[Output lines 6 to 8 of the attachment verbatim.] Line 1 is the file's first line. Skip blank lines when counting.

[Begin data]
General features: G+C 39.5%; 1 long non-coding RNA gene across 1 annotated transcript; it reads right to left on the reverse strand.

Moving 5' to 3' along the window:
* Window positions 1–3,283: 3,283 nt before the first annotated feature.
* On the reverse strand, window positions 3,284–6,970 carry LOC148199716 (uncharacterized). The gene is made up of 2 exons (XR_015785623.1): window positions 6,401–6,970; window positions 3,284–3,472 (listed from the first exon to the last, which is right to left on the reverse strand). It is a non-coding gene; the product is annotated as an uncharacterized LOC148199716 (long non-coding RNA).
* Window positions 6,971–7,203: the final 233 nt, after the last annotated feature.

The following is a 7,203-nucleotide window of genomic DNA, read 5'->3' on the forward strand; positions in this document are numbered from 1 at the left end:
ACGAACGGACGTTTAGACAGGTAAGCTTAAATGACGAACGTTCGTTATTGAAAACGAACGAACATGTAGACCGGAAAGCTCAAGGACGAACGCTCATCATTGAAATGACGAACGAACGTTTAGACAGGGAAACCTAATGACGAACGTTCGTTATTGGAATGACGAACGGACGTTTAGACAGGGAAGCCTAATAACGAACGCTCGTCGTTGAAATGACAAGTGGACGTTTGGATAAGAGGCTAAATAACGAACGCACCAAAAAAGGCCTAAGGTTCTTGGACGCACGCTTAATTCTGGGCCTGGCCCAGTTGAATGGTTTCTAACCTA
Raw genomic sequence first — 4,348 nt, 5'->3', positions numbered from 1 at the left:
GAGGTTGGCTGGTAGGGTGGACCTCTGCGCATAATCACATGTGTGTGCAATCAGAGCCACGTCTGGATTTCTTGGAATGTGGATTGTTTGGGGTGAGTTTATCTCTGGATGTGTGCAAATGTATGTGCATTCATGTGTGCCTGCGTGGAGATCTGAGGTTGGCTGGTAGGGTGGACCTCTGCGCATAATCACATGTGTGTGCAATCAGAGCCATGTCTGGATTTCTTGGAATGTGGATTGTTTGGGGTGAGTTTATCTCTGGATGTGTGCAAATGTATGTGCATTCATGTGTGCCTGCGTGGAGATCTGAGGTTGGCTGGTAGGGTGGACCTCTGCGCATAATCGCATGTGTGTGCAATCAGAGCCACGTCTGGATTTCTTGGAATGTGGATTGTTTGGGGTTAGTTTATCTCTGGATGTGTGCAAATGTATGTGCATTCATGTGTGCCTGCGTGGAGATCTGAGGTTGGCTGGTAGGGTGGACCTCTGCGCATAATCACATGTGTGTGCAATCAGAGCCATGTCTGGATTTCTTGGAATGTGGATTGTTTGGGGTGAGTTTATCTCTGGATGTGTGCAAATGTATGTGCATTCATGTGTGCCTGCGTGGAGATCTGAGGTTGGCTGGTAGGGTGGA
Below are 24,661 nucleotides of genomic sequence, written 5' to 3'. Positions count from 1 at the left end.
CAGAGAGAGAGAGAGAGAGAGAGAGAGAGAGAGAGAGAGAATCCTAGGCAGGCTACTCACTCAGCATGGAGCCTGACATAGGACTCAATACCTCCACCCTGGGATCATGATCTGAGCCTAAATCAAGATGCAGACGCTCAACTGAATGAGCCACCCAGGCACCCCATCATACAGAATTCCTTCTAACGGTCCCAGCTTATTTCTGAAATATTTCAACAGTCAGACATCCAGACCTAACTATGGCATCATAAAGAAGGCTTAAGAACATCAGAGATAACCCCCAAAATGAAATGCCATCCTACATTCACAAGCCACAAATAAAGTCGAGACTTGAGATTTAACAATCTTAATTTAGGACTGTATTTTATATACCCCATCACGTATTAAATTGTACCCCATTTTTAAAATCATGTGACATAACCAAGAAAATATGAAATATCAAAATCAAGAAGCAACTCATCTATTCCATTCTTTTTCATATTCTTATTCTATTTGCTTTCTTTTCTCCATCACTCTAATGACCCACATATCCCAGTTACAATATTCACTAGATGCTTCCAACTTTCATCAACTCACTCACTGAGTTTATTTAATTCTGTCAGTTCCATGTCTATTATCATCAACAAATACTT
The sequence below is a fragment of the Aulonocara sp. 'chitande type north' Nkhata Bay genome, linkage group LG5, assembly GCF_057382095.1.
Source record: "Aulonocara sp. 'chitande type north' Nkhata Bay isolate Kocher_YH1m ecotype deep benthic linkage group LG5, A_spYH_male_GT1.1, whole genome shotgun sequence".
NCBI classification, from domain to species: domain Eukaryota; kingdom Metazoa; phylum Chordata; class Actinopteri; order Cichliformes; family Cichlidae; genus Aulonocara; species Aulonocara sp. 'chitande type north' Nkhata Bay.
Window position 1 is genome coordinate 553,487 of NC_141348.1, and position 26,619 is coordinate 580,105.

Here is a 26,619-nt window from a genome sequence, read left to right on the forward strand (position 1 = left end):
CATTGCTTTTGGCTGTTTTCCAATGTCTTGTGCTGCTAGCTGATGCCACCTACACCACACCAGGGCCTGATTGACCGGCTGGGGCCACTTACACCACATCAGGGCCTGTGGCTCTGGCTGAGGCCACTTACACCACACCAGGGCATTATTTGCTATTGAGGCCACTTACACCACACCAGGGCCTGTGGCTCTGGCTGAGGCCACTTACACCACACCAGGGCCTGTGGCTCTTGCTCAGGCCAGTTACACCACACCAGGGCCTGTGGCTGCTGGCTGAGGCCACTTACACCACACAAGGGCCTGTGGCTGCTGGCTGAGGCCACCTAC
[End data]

The following is a 7,203-nucleotide window of genomic DNA, read 5'->3' on the forward strand; positions in this document are numbered from 1 at the left end:
ACGAACGGACGTTTAGACAGGTAAGCTTAAATGACGAACGTTCGTTATTGAAAACGAACGAACATGTAGACCGGAAAGCTCAAGGACGAACGCTCATCATTGAAATGACGAACGAACGTTTAGACAGGGAAACCTAATGACGAACGTTCGTTATTGGAATGACGAACGGACGTTTAGACAGGGAAGCCTAATAACGAACGCTCGTCGTTGAAATGACAAGTGGACGTTTGGATAAGAGGCTAAATAACGAACGCACCAAAAAAGGCCTAAGGTTCTTGGACGCACGCTTAATTCTGGGCCTGGCCCAGTTGAATGGTTTCTAACCTA
Raw genomic sequence first — 4,348 nt, 5'->3', positions numbered from 1 at the left: